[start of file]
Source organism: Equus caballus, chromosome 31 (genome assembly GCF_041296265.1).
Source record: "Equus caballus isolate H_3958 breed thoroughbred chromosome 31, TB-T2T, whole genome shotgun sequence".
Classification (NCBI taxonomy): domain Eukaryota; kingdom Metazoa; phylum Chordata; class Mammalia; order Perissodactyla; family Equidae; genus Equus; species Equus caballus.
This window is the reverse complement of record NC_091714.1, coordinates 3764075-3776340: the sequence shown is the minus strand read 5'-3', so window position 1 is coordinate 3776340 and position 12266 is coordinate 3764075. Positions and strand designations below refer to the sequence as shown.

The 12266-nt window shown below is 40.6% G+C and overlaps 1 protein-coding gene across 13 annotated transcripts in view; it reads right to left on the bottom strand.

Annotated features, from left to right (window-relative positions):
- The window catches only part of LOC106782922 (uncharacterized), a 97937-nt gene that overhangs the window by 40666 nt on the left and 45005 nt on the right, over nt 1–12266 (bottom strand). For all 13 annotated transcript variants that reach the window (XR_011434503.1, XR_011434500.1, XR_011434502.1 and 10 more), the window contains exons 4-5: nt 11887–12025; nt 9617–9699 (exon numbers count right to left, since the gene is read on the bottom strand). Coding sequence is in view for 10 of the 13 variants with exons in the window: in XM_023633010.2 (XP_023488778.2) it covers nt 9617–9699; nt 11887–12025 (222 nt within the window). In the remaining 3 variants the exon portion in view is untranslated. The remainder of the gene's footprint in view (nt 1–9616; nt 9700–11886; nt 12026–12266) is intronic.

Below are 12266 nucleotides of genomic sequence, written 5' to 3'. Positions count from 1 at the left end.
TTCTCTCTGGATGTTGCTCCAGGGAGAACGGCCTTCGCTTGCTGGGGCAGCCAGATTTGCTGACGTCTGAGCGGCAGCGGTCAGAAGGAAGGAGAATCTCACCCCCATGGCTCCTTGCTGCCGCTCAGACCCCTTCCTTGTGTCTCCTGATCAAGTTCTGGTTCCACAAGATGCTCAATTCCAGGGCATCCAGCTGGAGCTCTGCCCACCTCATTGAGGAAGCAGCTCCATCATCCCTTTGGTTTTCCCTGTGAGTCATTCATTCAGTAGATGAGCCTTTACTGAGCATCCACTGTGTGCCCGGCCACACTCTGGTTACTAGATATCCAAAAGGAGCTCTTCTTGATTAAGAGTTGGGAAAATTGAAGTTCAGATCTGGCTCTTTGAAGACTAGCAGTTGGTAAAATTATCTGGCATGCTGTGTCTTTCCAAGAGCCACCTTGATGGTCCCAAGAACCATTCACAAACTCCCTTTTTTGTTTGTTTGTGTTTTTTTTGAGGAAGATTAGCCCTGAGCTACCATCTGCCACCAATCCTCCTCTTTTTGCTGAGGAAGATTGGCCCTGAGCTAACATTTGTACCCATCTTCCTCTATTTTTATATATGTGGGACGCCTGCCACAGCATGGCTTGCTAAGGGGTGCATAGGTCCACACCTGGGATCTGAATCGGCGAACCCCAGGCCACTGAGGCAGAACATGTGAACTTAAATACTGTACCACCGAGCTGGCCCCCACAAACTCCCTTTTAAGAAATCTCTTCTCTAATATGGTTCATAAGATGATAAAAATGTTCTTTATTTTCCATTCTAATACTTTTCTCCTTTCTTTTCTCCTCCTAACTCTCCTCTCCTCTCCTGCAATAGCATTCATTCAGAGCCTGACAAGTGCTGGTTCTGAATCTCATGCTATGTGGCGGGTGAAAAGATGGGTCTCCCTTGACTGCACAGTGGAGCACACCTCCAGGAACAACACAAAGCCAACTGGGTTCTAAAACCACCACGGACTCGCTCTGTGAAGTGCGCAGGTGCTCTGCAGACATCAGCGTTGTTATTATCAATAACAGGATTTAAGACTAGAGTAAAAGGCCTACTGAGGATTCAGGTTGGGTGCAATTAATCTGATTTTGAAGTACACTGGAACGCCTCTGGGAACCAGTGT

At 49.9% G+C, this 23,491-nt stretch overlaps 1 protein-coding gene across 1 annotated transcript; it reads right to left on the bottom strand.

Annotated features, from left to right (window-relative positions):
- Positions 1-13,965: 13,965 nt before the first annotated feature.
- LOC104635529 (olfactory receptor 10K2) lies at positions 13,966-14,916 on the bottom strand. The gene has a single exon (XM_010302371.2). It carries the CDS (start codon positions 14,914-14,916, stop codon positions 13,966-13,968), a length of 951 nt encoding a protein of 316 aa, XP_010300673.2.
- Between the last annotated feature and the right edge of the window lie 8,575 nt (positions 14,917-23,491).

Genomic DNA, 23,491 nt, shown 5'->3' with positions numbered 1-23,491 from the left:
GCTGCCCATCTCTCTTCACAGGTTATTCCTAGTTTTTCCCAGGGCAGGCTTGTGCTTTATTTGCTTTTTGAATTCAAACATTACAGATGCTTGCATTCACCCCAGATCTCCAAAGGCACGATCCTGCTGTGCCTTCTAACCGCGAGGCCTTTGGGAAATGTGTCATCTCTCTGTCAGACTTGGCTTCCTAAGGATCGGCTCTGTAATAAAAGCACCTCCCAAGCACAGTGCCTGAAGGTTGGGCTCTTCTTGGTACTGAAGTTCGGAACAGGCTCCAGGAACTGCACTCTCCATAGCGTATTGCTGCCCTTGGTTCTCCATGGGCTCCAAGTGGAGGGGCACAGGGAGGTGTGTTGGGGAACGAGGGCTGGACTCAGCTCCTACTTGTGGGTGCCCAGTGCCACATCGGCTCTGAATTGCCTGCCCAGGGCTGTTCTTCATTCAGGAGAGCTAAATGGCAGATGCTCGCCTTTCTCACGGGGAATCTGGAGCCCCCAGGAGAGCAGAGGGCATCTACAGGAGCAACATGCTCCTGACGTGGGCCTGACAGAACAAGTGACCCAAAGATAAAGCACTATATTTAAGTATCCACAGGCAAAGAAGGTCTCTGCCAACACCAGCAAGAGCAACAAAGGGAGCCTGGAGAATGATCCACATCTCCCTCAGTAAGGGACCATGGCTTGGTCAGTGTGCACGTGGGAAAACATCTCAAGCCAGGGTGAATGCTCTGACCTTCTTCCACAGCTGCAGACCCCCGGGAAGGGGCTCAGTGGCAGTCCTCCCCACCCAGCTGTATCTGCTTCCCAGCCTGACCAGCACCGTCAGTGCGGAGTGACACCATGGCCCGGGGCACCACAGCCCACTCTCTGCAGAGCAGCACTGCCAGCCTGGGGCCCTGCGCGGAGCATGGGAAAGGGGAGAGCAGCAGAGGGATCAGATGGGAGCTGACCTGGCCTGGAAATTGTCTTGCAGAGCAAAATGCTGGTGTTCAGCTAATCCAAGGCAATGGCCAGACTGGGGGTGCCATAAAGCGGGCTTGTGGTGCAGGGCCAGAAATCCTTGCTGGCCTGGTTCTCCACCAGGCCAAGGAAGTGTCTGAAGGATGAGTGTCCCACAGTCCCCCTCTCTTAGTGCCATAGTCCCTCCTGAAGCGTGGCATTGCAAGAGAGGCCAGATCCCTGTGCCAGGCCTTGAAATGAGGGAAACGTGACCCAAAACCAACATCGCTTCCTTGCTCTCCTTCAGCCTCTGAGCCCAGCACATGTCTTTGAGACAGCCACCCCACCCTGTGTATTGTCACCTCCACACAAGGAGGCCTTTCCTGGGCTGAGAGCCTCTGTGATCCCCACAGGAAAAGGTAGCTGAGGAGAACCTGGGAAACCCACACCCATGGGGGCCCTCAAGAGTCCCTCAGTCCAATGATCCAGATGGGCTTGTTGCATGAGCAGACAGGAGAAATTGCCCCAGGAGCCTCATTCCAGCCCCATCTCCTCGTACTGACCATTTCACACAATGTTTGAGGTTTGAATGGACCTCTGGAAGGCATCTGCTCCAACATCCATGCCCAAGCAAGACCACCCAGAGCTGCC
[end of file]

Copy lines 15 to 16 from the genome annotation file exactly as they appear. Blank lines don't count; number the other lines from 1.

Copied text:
Genomic DNA, 23,491 nt, shown 5'->3' with positions numbered 1-23,491 from the left:
GCTGCCCATCTCTCTTCACAGGTTATTCCTAGTTTTTCCCAGGGCAGGCTTGTGCTTTATTTGCTTTTTGAATTCAAACATTACAGATGCTTGCATTCACCCCAGATCTCCAAAGGCACGATCCTGCTGTGCCTTCTAACCGCGAGGCCTTTGGGAAATGTGTCATCTCTCTGTCAGACTTGGCTTCCTAAGGATCGGCTCTGTAATAAAAGCACCTCCCAAGCACAGTGCCTGAAGGTTGGGCTCTTCTTGGTACTGAAGTTCGGAACAGGCTCCAGGAACTGCACTCTCCATAGCGTATTGCTGCCCTTGGTTCTCCATGGGCTCCAAGTGGAGGGGCACAGGGAGGTGTGTTGGGGAACGAGGGCTGGACTCAGCTCCTACTTGTGGGTGCCCAGTGCCACATCGGCTCTGAATTGCCTGCCCAGGGCTGTTCTTCATTCAGGAGAGCTAAATGGCAGATGCTCGCCTTTCTCACGGGGAATCTGGAGCCCCCAGGAGAGCAGAGGGCATCTACAGGAGCAACATGCTCCTGACGTGGGCCTGACAGAACAAGTGACCCAAAGATAAAGCACTATATTTAAGTATCCACAGGCAAAGAAGGTCTCTGCCAACACCAGCAAGAGCAACAAAGGGAGCCTGGAGAATGATCCACATCTCCCTCAGTAAGGGACCATGGCTTGGTCAGTGTGCACGTGGGAAAACATCTCAAGCCAGGGTGAATGCTCTGACCTTCTTCCACAGCTGCAGACCCCCGGGAAGGGGCTCAGTGGCAGTCCTCCCCACCCAGCTGTATCTGCTTCCCAGCCTGACCAGCACCGTCAGTGCGGAGTGACACCATGGCCCGGGGCACCACAGCCCACTCTCTGCAGAGCAGCACTGCCAGCCTGGGGCCCTGCGCGGAGCATGGGAAAGGGGAGAGCAGCAGAGGGATCAGATGGGAGCTGACCTGGCCTGGAAATTGTCTTGCAGAGCAAAATGCTGGTGTTCAGCTAATCCAAGGCAATGGCCAGACTGGGGGTGCCATAAAGCGGGCTTGTGGTGCAGGGCCAGAAATCCTTGCTGGCCTGGTTCTCCACCAGGCCAAGGAAGTGTCTGAAGGATGAGTGTCCCACAGTCCCCCTCTCTTAGTGCCATAGTCCCTCCTGAAGCGTGGCATTGCAAGAGAGGCCAGATCCCTGTGCCAGGCCTTGAAATGAGGGAAACGTGACCCAAAACCAACATCGCTTCCTTGCTCTCCTTCAGCCTCTGAGCCCAGCACATGTCTTTGAGACAGCCACCCCACCCTGTGTATTGTCACCTCCACACAAGGAGGCCTTTCCTGGGCTGAGAGCCTCTGTGATCCCCACAGGAAAAGGTAGCTGAGGAGAACCTGGGAAACCCACACCCATGGGGGCCCTCAAGAGTCCCTCAGTCCAATGATCCAGATGGGCTTGTTGCATGAGCAGACAGGAGAAATTGCCCCAGGAGCCTCATTCCAGCCCCATCTCCTCGTACTGACCATTTCACACAATGTTTGAGGTTTGAATGGACCTCTGGAAGGCATCTGCTCCAACATCCATGCCCAAGCAAGACCACCCAGAGCTGCC